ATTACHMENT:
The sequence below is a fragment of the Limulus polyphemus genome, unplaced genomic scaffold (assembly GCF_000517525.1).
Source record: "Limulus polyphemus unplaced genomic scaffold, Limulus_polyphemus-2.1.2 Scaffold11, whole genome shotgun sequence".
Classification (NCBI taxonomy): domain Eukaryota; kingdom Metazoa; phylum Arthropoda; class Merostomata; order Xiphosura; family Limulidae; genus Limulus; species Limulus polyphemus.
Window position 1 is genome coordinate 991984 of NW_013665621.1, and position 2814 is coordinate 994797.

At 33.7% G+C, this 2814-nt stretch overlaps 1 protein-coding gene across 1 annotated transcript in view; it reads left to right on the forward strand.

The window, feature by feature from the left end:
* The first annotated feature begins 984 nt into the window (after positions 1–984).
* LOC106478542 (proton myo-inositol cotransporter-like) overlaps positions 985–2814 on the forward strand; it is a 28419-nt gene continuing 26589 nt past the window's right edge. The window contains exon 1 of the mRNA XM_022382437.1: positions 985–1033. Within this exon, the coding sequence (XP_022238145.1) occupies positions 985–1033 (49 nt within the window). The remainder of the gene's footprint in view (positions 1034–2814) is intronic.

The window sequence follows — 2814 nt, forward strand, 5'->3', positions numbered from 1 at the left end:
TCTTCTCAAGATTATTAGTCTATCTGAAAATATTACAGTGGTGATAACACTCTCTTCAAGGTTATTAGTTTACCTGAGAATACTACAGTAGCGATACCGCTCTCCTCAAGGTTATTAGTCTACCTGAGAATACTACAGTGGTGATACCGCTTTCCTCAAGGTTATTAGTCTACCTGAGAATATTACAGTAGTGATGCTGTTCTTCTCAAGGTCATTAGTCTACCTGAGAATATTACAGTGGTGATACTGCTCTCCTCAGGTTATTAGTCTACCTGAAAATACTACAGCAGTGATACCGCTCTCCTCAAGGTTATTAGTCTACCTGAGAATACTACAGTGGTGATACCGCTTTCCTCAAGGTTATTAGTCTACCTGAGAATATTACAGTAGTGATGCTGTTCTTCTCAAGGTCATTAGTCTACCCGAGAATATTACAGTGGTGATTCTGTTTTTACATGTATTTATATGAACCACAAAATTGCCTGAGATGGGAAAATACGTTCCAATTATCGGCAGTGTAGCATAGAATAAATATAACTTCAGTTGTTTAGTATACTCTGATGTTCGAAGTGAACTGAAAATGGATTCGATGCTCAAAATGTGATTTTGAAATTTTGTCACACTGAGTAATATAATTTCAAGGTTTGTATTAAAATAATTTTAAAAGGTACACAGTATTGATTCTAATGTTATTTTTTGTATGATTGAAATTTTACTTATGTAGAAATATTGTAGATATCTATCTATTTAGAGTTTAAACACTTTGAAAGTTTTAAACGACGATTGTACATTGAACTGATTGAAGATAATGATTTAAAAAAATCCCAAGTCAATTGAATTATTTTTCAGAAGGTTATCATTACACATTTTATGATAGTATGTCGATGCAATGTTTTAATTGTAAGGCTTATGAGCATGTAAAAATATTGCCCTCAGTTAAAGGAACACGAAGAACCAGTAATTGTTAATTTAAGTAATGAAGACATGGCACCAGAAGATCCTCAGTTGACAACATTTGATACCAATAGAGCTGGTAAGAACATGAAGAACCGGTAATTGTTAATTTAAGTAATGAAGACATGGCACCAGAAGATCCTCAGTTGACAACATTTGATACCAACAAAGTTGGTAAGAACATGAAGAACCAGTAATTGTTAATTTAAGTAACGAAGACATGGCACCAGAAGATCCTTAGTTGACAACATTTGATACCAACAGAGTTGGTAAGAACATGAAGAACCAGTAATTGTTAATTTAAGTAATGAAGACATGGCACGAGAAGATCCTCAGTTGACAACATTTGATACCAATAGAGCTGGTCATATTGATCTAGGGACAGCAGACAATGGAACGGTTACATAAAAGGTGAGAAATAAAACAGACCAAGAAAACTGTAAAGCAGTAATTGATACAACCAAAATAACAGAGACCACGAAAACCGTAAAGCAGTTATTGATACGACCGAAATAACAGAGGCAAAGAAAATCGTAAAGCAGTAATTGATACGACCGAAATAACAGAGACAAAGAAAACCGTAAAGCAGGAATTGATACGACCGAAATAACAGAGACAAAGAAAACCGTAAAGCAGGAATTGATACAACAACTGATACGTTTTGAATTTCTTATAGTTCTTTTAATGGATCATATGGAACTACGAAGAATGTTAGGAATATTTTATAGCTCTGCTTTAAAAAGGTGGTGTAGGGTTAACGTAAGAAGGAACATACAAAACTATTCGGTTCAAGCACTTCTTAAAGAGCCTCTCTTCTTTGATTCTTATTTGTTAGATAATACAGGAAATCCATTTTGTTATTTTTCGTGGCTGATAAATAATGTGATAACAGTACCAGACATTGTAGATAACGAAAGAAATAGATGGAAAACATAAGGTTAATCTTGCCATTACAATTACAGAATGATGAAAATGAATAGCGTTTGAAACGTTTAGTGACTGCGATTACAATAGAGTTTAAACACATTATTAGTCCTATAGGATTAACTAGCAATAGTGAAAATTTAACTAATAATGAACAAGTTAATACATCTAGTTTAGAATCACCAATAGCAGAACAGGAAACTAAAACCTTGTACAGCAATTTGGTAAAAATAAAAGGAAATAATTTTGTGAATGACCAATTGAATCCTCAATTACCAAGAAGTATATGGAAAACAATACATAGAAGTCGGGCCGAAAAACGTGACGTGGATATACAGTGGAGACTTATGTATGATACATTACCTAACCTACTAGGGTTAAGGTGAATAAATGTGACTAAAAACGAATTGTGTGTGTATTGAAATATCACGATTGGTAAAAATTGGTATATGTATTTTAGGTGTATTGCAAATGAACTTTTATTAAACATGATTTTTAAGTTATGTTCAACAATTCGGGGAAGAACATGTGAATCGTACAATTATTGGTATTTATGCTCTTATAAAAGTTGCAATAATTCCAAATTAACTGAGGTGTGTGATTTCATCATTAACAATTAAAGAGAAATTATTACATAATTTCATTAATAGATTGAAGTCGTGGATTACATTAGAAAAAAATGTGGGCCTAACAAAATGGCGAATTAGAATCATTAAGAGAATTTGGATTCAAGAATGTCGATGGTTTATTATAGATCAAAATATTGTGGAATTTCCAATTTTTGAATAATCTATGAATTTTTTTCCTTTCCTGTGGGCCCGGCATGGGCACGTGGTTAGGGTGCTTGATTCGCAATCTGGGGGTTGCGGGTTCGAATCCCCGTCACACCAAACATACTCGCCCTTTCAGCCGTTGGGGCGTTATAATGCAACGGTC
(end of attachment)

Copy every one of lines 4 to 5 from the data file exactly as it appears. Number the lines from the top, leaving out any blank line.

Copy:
Window position 1 is genome coordinate 991984 of NW_013665621.1, and position 2814 is coordinate 994797.

At 33.7% G+C, this 2814-nt stretch overlaps 1 protein-coding gene across 1 annotated transcript in view; it reads left to right on the forward strand.